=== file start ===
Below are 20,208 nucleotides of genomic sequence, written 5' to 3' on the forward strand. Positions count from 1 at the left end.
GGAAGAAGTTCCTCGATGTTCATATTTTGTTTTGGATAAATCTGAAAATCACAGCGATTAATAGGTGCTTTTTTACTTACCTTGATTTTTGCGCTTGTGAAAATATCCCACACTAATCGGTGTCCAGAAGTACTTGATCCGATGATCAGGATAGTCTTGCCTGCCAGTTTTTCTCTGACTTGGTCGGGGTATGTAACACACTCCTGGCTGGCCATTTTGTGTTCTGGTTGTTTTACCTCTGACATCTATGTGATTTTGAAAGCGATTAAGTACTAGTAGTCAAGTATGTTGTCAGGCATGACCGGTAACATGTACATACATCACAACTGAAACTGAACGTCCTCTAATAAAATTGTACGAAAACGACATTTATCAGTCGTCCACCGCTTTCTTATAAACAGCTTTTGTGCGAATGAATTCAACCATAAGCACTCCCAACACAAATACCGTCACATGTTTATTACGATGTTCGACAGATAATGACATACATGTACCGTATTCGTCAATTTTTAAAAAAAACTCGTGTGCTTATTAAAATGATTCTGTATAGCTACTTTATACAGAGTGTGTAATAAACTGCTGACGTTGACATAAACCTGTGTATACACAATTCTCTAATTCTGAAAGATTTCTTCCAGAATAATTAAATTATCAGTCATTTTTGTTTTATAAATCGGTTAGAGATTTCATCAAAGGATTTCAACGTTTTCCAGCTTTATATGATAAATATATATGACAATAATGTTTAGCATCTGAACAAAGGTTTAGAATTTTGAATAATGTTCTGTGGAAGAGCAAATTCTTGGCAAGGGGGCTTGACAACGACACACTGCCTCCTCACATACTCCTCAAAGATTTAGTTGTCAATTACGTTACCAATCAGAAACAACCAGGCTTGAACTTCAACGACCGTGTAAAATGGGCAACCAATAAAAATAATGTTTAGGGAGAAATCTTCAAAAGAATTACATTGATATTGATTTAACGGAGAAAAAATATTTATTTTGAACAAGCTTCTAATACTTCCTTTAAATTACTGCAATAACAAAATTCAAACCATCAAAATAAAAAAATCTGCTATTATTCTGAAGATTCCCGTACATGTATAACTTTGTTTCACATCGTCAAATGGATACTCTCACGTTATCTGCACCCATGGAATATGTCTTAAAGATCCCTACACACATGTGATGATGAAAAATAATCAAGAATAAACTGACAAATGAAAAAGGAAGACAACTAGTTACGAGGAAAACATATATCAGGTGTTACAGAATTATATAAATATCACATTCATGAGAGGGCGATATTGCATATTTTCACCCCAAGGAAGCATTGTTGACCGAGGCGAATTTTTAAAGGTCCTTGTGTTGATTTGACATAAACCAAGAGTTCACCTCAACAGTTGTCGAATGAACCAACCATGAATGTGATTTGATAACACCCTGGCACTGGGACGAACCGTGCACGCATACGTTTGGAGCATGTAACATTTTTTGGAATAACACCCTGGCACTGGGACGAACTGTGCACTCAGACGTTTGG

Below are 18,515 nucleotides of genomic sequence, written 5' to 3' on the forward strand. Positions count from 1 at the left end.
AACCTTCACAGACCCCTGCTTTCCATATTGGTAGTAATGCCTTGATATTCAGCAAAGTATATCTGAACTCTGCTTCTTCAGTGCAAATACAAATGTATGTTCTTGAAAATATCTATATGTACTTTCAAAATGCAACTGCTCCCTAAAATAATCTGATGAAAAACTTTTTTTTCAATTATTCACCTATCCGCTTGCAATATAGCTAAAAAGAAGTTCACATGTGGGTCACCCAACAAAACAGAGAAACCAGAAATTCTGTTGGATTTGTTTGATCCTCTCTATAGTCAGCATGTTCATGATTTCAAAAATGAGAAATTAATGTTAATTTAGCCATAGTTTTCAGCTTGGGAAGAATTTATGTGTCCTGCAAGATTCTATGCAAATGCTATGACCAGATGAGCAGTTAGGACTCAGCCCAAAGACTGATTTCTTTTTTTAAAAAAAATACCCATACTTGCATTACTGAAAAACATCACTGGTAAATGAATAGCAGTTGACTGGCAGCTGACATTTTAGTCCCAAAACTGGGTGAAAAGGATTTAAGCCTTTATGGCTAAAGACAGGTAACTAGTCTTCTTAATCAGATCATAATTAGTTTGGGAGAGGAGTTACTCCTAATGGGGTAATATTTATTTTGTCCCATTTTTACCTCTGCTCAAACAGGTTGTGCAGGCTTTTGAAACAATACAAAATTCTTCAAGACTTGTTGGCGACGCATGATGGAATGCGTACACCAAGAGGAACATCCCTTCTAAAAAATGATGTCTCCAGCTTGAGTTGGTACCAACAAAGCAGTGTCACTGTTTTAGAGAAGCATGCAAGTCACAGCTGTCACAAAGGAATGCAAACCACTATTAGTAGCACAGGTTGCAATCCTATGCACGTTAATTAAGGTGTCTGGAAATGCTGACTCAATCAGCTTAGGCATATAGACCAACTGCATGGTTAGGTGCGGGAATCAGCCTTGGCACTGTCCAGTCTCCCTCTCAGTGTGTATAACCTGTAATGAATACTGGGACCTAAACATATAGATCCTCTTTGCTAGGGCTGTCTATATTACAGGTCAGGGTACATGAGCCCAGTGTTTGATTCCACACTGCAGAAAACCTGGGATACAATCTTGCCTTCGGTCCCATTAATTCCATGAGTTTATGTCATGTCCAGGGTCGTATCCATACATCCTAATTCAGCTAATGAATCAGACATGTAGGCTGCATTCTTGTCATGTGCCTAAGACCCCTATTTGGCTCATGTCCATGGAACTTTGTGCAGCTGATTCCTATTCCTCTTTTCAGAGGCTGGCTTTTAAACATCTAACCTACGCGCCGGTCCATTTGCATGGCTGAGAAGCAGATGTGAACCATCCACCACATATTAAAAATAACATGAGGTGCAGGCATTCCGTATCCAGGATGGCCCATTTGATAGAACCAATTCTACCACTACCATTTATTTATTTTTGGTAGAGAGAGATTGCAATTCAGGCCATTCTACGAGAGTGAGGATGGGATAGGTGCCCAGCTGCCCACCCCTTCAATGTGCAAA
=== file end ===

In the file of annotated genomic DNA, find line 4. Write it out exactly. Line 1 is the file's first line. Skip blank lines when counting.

AACCTTCACAGACCCCTGCTTTCCATATTGGTAGTAATGCCTTGATATTCAGCAAAGTATATCTGAACTCTGCTTCTTCAGTGCAAATACAAATGTATGTTCTTGAAAATATCTATATGTACTTTCAAAATGCAACTGCTCCCTAAAATAATCTGATGAAAAACTTTTTTTTCAATTATTCACCTATCCGCTTGCAATATAGCTAAAAAGAAGTTCACATGTGGGTCACCCAACAAAACAGAGAAACCAGAAATTCTGTTGGATTTGTTTGATCCTCTCTATAGTCAGCATGTTCATGATTTCAAAAATGAGAAATTAATGTTAATTTAGCCATAGTTTTCAGCTTGGGAAGAATTTATGTGTCCTGCAAGATTCTATGCAAATGCTATGACCAGATGAGCAGTTAGGACTCAGCCCAAAGACTGATTTCTTTTTTTAAAAAAAATACCCATACTTGCATTACTGAAAAACATCACTGGTAAATGAATAGCAGTTGACTGGCAGCTGACATTTTAGTCCCAAAACTGGGTGAAAAGGATTTAAGCCTTTATGGCTAAAGACAGGTAACTAGTCTTCTTAATCAGATCATAATTAGTTTGGGAGAGGAGTTACTCCTAATGGGGTAATATTTATTTTGTCCCATTTTTACCTCTGCTCAAACAGGTTGTGCAGGCTTTTGAAACAATACAAAATTCTTCAAGACTTGTTGGCGACGCATGATGGAATGCGTACACCAAGAGGAACATCCCTTCTAAAAAATGATGTCTCCAGCTTGAGTTGGTACCAACAAAGCAGTGTCACTGTTTTAGAGAAGCATGCAAGTCACAGCTGTCACAAAGGAATGCAAACCACTATTAGTAGCACAGGTTGCAATCCTATGCACGTTAATTAAGGTGTCTGGAAATGCTGACTCAATCAGCTTAGGCATATAGACCAACTGCATGGTTAGGTGCGGGAATCAGCCTTGGCACTGTCCAGTCTCCCTCTCAGTGTGTATAACCTGTAATGAATACTGGGACCTAAACATATAGATCCTCTTTGCTAGGGCTGTCTATATTACAGGTCAGGGTACATGAGCCCAGTGTTTGATTCCACACTGCAGAAAACCTGGGATACAATCTTGCCTTCGGTCCCATTAATTCCATGAGTTTATGTCATGTCCAGGGTCGTATCCATACATCCTAATTCAGCTAATGAATCAGACATGTAGGCTGCATTCTTGTCATGTGCCTAAGACCCCTATTTGGCTCATGTCCATGGAACTTTGTGCAGCTGATTCCTATTCCTCTTTTCAGAGGCTGGCTTTTAAACATCTAACCTACGCGCCGGTCCATTTGCATGGCTGAGAAGCAGATGTGAACCATCCACCACATATTAAAAATAACATGAGGTGCAGGCATTCCGTATCCAGGATGGCCCATTTGATAGAACCAATTCTACCACTACCATTTATTTATTTTTGGTAGAGAGAGATTGCAATTCAGGCCATTCTACGAGAGTGAGGATGGGATAGGTGCCCAGCTGCCCACCCCTTCAATGTGCAAA